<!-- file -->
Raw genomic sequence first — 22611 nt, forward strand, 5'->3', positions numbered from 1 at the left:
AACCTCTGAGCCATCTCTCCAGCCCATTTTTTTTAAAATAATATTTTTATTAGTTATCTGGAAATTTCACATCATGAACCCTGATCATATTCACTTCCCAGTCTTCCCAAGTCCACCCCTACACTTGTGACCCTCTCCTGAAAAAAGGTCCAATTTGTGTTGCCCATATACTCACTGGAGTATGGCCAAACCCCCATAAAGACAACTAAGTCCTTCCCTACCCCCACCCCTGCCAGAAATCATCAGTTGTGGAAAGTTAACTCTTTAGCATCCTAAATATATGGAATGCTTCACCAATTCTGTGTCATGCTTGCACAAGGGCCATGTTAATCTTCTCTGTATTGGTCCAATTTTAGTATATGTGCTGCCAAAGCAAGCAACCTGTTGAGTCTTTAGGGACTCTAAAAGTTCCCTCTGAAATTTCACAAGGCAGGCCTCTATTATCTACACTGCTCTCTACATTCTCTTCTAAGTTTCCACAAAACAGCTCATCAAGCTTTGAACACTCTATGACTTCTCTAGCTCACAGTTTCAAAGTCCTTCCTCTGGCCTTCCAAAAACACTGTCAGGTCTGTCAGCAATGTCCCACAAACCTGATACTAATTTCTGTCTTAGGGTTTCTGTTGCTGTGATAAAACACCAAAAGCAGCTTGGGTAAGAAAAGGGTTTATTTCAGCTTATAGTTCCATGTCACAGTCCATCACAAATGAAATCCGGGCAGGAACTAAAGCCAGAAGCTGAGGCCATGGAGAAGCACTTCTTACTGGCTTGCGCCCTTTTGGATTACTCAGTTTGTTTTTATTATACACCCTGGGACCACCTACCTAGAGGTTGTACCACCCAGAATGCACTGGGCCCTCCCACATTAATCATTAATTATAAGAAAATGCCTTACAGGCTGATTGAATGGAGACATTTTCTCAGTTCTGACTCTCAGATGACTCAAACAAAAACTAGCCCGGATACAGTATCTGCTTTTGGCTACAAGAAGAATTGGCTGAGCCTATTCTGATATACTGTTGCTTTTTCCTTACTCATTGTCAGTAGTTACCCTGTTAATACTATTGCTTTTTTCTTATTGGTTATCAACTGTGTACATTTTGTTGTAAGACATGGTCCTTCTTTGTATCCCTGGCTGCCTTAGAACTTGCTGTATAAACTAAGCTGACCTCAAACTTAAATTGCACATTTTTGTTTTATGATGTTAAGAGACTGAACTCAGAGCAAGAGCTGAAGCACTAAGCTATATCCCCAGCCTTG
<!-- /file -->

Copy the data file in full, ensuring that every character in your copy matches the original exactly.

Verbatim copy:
Raw genomic sequence first — 22611 nt, forward strand, 5'->3', positions numbered from 1 at the left:
AACCTCTGAGCCATCTCTCCAGCCCATTTTTTTTAAAATAATATTTTTATTAGTTATCTGGAAATTTCACATCATGAACCCTGATCATATTCACTTCCCAGTCTTCCCAAGTCCACCCCTACACTTGTGACCCTCTCCTGAAAAAAGGTCCAATTTGTGTTGCCCATATACTCACTGGAGTATGGCCAAACCCCCATAAAGACAACTAAGTCCTTCCCTACCCCCACCCCTGCCAGAAATCATCAGTTGTGGAAAGTTAACTCTTTAGCATCCTAAATATATGGAATGCTTCACCAATTCTGTGTCATGCTTGCACAAGGGCCATGTTAATCTTCTCTGTATTGGTCCAATTTTAGTATATGTGCTGCCAAAGCAAGCAACCTGTTGAGTCTTTAGGGACTCTAAAAGTTCCCTCTGAAATTTCACAAGGCAGGCCTCTATTATCTACACTGCTCTCTACATTCTCTTCTAAGTTTCCACAAAACAGCTCATCAAGCTTTGAACACTCTATGACTTCTCTAGCTCACAGTTTCAAAGTCCTTCCTCTGGCCTTCCAAAAACACTGTCAGGTCTGTCAGCAATGTCCCACAAACCTGATACTAATTTCTGTCTTAGGGTTTCTGTTGCTGTGATAAAACACCAAAAGCAGCTTGGGTAAGAAAAGGGTTTATTTCAGCTTATAGTTCCATGTCACAGTCCATCACAAATGAAATCCGGGCAGGAACTAAAGCCAGAAGCTGAGGCCATGGAGAAGCACTTCTTACTGGCTTGCGCCCTTTTGGATTACTCAGTTTGTTTTTATTATACACCCTGGGACCACCTACCTAGAGGTTGTACCACCCAGAATGCACTGGGCCCTCCCACATTAATCATTAATTATAAGAAAATGCCTTACAGGCTGATTGAATGGAGACATTTTCTCAGTTCTGACTCTCAGATGACTCAAACAAAAACTAGCCCGGATACAGTATCTGCTTTTGGCTACAAGAAGAATTGGCTGAGCCTATTCTGATATACTGTTGCTTTTTCCTTACTCATTGTCAGTAGTTACCCTGTTAATACTATTGCTTTTTTCTTATTGGTTATCAACTGTGTACATTTTGTTGTAAGACATGGTCCTTCTTTGTATCCCTGGCTGCCTTAGAACTTGCTGTATAAACTAAGCTGACCTCAAACTTAAATTGCACATTTTTGTTTTATGATGTTAAGAGACTGAACTCAGAGCAAGAGCTGAAGCACTAAGCTATATCCCCAGCCTTG